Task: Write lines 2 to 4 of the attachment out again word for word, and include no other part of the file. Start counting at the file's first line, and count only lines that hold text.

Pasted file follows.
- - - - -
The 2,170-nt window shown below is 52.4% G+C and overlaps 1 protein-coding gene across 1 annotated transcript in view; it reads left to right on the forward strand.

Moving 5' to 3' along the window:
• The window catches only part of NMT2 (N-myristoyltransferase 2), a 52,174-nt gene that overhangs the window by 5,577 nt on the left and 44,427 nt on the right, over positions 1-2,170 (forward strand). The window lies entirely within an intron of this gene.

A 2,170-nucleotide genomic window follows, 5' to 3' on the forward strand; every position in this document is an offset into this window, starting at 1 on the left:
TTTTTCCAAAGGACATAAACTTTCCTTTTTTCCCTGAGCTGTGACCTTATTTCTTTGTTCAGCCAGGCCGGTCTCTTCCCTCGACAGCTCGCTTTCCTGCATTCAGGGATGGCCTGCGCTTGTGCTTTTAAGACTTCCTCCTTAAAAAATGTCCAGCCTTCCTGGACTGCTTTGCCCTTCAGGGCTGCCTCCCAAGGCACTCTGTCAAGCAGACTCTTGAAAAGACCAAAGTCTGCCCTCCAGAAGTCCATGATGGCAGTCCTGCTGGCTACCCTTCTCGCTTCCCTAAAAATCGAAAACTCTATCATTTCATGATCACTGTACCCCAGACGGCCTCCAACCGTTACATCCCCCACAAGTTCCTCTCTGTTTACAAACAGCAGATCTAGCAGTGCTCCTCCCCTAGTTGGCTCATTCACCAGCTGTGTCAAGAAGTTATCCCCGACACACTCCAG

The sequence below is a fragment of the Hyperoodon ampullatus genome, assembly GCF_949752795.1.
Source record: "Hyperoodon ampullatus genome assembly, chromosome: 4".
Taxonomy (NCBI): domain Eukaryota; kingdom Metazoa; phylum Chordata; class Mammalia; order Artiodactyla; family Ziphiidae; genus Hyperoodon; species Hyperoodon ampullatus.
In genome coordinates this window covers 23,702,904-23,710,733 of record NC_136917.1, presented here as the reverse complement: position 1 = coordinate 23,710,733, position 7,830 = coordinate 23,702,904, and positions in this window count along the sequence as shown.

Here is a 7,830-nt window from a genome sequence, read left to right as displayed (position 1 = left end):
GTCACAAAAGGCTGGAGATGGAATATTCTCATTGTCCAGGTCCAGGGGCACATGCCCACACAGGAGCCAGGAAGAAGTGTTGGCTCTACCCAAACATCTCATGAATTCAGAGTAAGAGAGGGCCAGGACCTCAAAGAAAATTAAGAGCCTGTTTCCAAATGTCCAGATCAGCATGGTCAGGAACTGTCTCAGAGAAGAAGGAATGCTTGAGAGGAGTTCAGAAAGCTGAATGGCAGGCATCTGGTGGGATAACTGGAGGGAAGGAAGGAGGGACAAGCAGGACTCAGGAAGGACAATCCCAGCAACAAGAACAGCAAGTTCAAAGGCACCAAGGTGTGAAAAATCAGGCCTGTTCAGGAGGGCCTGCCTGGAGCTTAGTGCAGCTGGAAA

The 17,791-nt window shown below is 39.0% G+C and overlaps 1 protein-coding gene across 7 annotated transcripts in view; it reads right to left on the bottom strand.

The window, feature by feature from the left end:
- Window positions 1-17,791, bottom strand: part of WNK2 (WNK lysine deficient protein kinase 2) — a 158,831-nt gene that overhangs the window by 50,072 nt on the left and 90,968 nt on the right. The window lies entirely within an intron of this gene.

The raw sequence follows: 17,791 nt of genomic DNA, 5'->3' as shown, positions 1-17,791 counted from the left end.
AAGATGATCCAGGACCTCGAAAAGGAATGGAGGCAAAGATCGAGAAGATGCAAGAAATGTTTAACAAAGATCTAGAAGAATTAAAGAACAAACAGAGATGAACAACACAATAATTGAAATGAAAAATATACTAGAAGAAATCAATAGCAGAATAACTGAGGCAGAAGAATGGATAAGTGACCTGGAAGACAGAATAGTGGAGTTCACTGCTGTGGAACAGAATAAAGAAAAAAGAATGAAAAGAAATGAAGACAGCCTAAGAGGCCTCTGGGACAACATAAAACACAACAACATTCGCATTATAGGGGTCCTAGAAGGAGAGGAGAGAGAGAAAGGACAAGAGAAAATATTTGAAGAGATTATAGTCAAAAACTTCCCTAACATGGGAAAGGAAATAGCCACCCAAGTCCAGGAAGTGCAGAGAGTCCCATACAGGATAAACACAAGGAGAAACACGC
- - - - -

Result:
Moving 5' to 3' along the window:
• The window catches only part of NMT2 (N-myristoyltransferase 2), a 52,174-nt gene that overhangs the window by 5,577 nt on the left and 44,427 nt on the right, over positions 1-2,170 (forward strand). The window lies entirely within an intron of this gene.

A 2,170-nucleotide genomic window follows, 5' to 3' on the forward strand; every position in this document is an offset into this window, starting at 1 on the left: